The preferred form of the two aligned score lines is also illustrated in cross-section in FIG. 3. As shown, the bottom score line 19 is an inverted V-shape having a flat top 20. Due to the force of the lower scoring roll 16 (FIG. 2), in the second operational step the cross-sectional shape of the upper score line 14 has changed. It now has inwardly directed sides 27 and 28 and a bowed bottom 29. When the body plate 10, having the opposed score lines 14 and 19, is subjected to a force perpendicular to the plane of the body plate, the body plate will be separated into two portions 30 and 31 along the fracture lines, either by the left fracture line 32 or the right fracture line 33, as shown in FIG. 4.

Preferably the scoring rolls 12, 16, the anvil rolls 11, 17, and the flattening rolls 25, 26, are driven by wheels which may be mounted in tandem as portions of a single machine. The machine which drives the various scoring rolls, anvil rolls and flattening rolls is not shown in greater detail since scoring machines are well-known in the industry, although generally such machines are used to form only a single score line in a body plate.

The apparatus which is preferably used to part the single can body into two can bodies along the score lines 14, 19 is illustrated in FIG. 5. As shown therein, a flexible conveyor belt 35 is an elongated closed belt which is driven by the respective drive rollers 36, 37. The single can bodies 38 exit in tandem from the orifice of the chute 39 to the top 40 of the conveyor belt 35. The can bodies are conveyed by the conveyor belt 35 to beneath a parting edge 41, preferably a knife edge, of an elongated linear parting rail 42. Preferably the can bodies are rolled (rotated) by the conveyor belt along the parting edge. The rail 42, as shown in FIG. 6, is positioned preferably midway between the can body guides 43 and 44. Such midway position would only be used if the score line is midway between the ends of the single can body 38. In any event, the position of the parting edge corresponds to that of the score lines on the single can bodies.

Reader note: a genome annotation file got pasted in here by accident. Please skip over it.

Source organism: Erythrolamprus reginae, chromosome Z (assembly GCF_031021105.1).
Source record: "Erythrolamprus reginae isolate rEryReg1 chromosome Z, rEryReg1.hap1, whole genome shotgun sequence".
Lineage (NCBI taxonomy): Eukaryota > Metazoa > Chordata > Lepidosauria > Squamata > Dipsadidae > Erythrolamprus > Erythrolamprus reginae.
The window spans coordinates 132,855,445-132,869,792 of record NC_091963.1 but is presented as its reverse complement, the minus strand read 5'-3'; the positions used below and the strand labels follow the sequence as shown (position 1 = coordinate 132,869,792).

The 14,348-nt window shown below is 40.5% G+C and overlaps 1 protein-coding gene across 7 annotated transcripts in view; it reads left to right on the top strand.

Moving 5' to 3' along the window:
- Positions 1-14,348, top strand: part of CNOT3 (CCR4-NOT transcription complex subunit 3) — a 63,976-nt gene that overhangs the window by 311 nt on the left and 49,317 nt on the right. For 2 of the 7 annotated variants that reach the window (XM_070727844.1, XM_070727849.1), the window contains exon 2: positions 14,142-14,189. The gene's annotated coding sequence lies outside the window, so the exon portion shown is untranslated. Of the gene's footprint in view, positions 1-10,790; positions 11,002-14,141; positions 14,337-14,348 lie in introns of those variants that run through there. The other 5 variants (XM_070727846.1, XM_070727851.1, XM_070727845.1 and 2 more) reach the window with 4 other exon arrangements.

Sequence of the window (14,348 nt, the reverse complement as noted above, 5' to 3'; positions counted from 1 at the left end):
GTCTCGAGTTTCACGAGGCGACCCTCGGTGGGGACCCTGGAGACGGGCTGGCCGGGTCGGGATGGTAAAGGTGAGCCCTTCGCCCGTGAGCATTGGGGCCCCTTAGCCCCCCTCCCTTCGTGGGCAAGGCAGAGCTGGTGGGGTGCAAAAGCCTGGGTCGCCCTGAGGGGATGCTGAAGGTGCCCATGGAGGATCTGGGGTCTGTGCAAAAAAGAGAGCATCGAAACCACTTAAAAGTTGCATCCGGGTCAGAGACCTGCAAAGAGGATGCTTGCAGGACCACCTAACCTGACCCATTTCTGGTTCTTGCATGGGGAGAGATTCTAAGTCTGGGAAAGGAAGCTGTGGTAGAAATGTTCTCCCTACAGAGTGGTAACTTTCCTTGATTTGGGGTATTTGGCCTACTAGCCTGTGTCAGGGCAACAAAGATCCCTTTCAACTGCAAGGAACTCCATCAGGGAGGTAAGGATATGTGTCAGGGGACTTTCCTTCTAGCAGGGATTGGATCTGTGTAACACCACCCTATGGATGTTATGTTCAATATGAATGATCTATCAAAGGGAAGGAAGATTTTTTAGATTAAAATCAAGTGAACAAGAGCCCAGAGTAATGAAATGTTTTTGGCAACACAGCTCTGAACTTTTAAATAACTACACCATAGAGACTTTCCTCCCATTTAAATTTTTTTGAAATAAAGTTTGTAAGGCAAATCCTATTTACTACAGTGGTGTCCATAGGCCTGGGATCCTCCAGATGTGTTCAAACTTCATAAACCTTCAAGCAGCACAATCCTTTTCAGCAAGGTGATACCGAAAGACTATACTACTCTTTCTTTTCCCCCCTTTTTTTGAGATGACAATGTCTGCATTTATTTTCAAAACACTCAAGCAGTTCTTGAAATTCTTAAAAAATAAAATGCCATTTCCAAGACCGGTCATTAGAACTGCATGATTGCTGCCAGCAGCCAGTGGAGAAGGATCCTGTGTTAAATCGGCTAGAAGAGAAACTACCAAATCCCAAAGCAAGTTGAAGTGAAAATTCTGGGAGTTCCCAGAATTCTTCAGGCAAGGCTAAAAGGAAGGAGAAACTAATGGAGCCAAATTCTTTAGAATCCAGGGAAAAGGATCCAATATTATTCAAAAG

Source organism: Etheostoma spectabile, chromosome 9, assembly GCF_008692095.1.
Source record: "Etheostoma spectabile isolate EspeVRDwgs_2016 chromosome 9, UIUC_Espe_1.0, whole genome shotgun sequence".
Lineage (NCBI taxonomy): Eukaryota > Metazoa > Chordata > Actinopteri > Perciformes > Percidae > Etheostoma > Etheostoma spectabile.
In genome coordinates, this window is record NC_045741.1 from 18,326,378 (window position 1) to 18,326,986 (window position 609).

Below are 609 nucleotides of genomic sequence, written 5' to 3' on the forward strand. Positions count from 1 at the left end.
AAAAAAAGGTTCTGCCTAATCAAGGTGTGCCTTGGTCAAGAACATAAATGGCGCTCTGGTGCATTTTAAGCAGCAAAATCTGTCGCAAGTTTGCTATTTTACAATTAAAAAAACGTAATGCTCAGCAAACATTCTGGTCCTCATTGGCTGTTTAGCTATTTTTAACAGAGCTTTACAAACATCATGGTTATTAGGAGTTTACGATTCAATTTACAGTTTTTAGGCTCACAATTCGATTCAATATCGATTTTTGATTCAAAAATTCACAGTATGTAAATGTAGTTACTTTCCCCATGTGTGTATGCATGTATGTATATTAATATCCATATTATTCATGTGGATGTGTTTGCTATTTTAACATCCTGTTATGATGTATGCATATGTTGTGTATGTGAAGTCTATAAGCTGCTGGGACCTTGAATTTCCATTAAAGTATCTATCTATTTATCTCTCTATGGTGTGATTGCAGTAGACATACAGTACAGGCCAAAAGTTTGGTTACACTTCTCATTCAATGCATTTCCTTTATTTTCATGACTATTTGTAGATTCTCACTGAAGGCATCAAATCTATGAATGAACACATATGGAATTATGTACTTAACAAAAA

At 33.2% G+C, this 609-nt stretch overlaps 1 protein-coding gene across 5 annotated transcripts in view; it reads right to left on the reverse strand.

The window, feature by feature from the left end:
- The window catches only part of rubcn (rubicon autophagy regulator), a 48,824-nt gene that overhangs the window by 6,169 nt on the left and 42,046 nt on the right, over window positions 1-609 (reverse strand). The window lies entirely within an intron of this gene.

The conveyor belt 35 is positioned so as to roll the can bodies along the parting edge and exert a sufficient force on the side 46 of the can body 38 which is in contact with the conveyor belt 35 to part the can body along the score line. Such foce causes the can body 38, which is somewhat flexible, to be raised on both sides of the edge 41, as shown by the arrows A and B in FIG. 6. It will be understood, however, that, although the orientation of the apparatus in FIG. 5 is such as to force the cans upwardly, the orientation may be changed so that the parting edge is positioned beneath the cans and the conveyor belt positioned above the cans. After the parting edge has separated the can bodies, they are conveyed by the conveyor belt to the exit chute 47.

As seen in FIGS. 6 and 7, the can body 38 is squeezed between the conveyor belt 35 and the parting edge 41. The can will break along the over/under score lines, permitting the parted can body 50 and 51 to obtain their normal shape, which is round in cross-section, as illustrated by dash lines 52.